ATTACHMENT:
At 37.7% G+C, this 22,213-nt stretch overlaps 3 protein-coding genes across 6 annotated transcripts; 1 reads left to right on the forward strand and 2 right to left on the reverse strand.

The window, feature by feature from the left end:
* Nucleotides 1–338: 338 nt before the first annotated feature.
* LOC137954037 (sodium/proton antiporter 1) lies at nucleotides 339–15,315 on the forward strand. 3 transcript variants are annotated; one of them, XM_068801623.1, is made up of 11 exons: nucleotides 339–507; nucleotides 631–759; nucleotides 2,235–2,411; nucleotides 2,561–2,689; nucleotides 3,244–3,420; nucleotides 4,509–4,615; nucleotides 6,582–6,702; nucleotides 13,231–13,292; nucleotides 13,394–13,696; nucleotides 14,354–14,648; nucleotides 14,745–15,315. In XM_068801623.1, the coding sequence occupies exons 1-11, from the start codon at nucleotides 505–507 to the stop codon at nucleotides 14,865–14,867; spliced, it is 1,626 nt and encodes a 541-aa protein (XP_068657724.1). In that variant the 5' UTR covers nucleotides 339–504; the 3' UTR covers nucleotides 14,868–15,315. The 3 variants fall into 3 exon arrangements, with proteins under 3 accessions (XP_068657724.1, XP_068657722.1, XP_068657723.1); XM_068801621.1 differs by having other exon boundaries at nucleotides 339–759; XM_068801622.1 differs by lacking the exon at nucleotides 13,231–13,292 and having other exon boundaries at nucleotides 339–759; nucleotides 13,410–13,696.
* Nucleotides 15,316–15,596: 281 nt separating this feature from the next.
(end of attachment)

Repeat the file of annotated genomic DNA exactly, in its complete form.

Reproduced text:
At 37.7% G+C, this 22,213-nt stretch overlaps 3 protein-coding genes across 6 annotated transcripts; 1 reads left to right on the forward strand and 2 right to left on the reverse strand.

The window, feature by feature from the left end:
* Nucleotides 1–338: 338 nt before the first annotated feature.
* LOC137954037 (sodium/proton antiporter 1) lies at nucleotides 339–15,315 on the forward strand. 3 transcript variants are annotated; one of them, XM_068801623.1, is made up of 11 exons: nucleotides 339–507; nucleotides 631–759; nucleotides 2,235–2,411; nucleotides 2,561–2,689; nucleotides 3,244–3,420; nucleotides 4,509–4,615; nucleotides 6,582–6,702; nucleotides 13,231–13,292; nucleotides 13,394–13,696; nucleotides 14,354–14,648; nucleotides 14,745–15,315. In XM_068801623.1, the coding sequence occupies exons 1-11, from the start codon at nucleotides 505–507 to the stop codon at nucleotides 14,865–14,867; spliced, it is 1,626 nt and encodes a 541-aa protein (XP_068657724.1). In that variant the 5' UTR covers nucleotides 339–504; the 3' UTR covers nucleotides 14,868–15,315. The 3 variants fall into 3 exon arrangements, with proteins under 3 accessions (XP_068657724.1, XP_068657722.1, XP_068657723.1); XM_068801621.1 differs by having other exon boundaries at nucleotides 339–759; XM_068801622.1 differs by lacking the exon at nucleotides 13,231–13,292 and having other exon boundaries at nucleotides 339–759; nucleotides 13,410–13,696.
* Nucleotides 15,316–15,596: 281 nt separating this feature from the next.